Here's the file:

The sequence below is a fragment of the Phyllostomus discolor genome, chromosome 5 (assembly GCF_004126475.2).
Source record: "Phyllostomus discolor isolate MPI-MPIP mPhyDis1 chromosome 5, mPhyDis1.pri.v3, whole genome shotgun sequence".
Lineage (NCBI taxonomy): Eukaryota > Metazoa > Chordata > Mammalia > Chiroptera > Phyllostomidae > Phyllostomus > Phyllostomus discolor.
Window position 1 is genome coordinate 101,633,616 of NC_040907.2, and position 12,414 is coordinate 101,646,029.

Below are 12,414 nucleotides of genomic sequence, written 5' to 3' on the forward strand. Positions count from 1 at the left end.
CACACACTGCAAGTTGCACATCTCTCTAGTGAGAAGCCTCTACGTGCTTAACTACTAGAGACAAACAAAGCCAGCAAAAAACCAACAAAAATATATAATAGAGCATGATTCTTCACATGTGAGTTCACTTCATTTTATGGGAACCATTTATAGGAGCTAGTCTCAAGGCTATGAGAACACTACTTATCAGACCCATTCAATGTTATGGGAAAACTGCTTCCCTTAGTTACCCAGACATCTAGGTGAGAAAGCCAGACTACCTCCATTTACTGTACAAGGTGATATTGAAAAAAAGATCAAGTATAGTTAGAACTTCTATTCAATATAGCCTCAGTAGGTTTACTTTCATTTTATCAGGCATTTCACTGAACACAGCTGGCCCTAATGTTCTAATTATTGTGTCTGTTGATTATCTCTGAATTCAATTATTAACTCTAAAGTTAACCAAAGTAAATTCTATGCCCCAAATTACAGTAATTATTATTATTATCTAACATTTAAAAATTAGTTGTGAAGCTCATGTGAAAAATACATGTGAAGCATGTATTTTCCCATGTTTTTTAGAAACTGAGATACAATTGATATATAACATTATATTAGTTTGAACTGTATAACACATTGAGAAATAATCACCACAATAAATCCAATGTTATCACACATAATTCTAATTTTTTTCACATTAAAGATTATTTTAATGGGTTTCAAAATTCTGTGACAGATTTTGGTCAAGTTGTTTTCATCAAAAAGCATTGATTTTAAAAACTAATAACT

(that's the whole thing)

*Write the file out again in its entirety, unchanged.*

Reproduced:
The sequence below is a fragment of the Phyllostomus discolor genome, chromosome 5 (assembly GCF_004126475.2).
Source record: "Phyllostomus discolor isolate MPI-MPIP mPhyDis1 chromosome 5, mPhyDis1.pri.v3, whole genome shotgun sequence".
Lineage (NCBI taxonomy): Eukaryota > Metazoa > Chordata > Mammalia > Chiroptera > Phyllostomidae > Phyllostomus > Phyllostomus discolor.
Window position 1 is genome coordinate 101,633,616 of NC_040907.2, and position 12,414 is coordinate 101,646,029.

Below are 12,414 nucleotides of genomic sequence, written 5' to 3' on the forward strand. Positions count from 1 at the left end.
CACACACTGCAAGTTGCACATCTCTCTAGTGAGAAGCCTCTACGTGCTTAACTACTAGAGACAAACAAAGCCAGCAAAAAACCAACAAAAATATATAATAGAGCATGATTCTTCACATGTGAGTTCACTTCATTTTATGGGAACCATTTATAGGAGCTAGTCTCAAGGCTATGAGAACACTACTTATCAGACCCATTCAATGTTATGGGAAAACTGCTTCCCTTAGTTACCCAGACATCTAGGTGAGAAAGCCAGACTACCTCCATTTACTGTACAAGGTGATATTGAAAAAAAGATCAAGTATAGTTAGAACTTCTATTCAATATAGCCTCAGTAGGTTTACTTTCATTTTATCAGGCATTTCACTGAACACAGCTGGCCCTAATGTTCTAATTATTGTGTCTGTTGATTATCTCTGAATTCAATTATTAACTCTAAAGTTAACCAAAGTAAATTCTATGCCCCAAATTACAGTAATTATTATTATTATCTAACATTTAAAAATTAGTTGTGAAGCTCATGTGAAAAATACATGTGAAGCATGTATTTTCCCATGTTTTTTAGAAACTGAGATACAATTGATATATAACATTATATTAGTTTGAACTGTATAACACATTGAGAAATAATCACCACAATAAATCCAATGTTATCACACATAATTCTAATTTTTTTCACATTAAAGATTATTTTAATGGGTTTCAAAATTCTGTGACAGATTTTGGTCAAGTTGTTTTCATCAAAAAGCATTGATTTTAAAAACTAATAACT